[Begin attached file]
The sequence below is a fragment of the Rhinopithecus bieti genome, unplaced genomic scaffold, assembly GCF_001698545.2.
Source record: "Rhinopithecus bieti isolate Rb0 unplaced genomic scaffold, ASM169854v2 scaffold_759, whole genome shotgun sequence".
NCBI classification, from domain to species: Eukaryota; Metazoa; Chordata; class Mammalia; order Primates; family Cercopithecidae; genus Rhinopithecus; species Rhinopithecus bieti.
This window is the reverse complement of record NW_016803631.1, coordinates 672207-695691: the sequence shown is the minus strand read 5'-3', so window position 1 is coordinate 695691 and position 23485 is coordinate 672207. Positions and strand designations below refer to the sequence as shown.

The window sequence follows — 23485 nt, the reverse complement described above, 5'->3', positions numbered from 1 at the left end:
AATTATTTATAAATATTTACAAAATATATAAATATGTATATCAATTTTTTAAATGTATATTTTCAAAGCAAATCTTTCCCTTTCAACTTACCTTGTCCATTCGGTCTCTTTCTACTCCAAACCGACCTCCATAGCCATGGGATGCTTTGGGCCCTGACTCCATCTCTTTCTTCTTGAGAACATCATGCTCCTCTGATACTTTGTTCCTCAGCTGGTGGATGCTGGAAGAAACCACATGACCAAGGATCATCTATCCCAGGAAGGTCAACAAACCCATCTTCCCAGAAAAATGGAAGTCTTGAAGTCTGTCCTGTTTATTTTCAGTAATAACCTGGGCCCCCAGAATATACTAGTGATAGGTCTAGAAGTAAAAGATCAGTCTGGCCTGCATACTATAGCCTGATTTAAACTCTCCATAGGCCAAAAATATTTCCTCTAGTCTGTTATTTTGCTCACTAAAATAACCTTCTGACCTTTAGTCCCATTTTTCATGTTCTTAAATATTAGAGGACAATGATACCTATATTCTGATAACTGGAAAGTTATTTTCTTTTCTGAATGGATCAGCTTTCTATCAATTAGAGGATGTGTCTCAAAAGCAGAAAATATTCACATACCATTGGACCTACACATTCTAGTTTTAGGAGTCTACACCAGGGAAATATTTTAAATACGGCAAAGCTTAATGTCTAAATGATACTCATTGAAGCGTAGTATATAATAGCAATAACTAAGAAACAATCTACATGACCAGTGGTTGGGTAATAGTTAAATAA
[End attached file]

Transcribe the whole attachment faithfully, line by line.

The sequence below is a fragment of the Rhinopithecus bieti genome, unplaced genomic scaffold, assembly GCF_001698545.2.
Source record: "Rhinopithecus bieti isolate Rb0 unplaced genomic scaffold, ASM169854v2 scaffold_759, whole genome shotgun sequence".
NCBI classification, from domain to species: Eukaryota; Metazoa; Chordata; class Mammalia; order Primates; family Cercopithecidae; genus Rhinopithecus; species Rhinopithecus bieti.
This window is the reverse complement of record NW_016803631.1, coordinates 672207-695691: the sequence shown is the minus strand read 5'-3', so window position 1 is coordinate 695691 and position 23485 is coordinate 672207. Positions and strand designations below refer to the sequence as shown.

The window sequence follows — 23485 nt, the reverse complement described above, 5'->3', positions numbered from 1 at the left end:
AATTATTTATAAATATTTACAAAATATATAAATATGTATATCAATTTTTTAAATGTATATTTTCAAAGCAAATCTTTCCCTTTCAACTTACCTTGTCCATTCGGTCTCTTTCTACTCCAAACCGACCTCCATAGCCATGGGATGCTTTGGGCCCTGACTCCATCTCTTTCTTCTTGAGAACATCATGCTCCTCTGATACTTTGTTCCTCAGCTGGTGGATGCTGGAAGAAACCACATGACCAAGGATCATCTATCCCAGGAAGGTCAACAAACCCATCTTCCCAGAAAAATGGAAGTCTTGAAGTCTGTCCTGTTTATTTTCAGTAATAACCTGGGCCCCCAGAATATACTAGTGATAGGTCTAGAAGTAAAAGATCAGTCTGGCCTGCATACTATAGCCTGATTTAAACTCTCCATAGGCCAAAAATATTTCCTCTAGTCTGTTATTTTGCTCACTAAAATAACCTTCTGACCTTTAGTCCCATTTTTCATGTTCTTAAATATTAGAGGACAATGATACCTATATTCTGATAACTGGAAAGTTATTTTCTTTTCTGAATGGATCAGCTTTCTATCAATTAGAGGATGTGTCTCAAAAGCAGAAAATATTCACATACCATTGGACCTACACATTCTAGTTTTAGGAGTCTACACCAGGGAAATATTTTAAATACGGCAAAGCTTAATGTCTAAATGATACTCATTGAAGCGTAGTATATAATAGCAATAACTAAGAAACAATCTACATGACCAGTGGTTGGGTAATAGTTAAATAA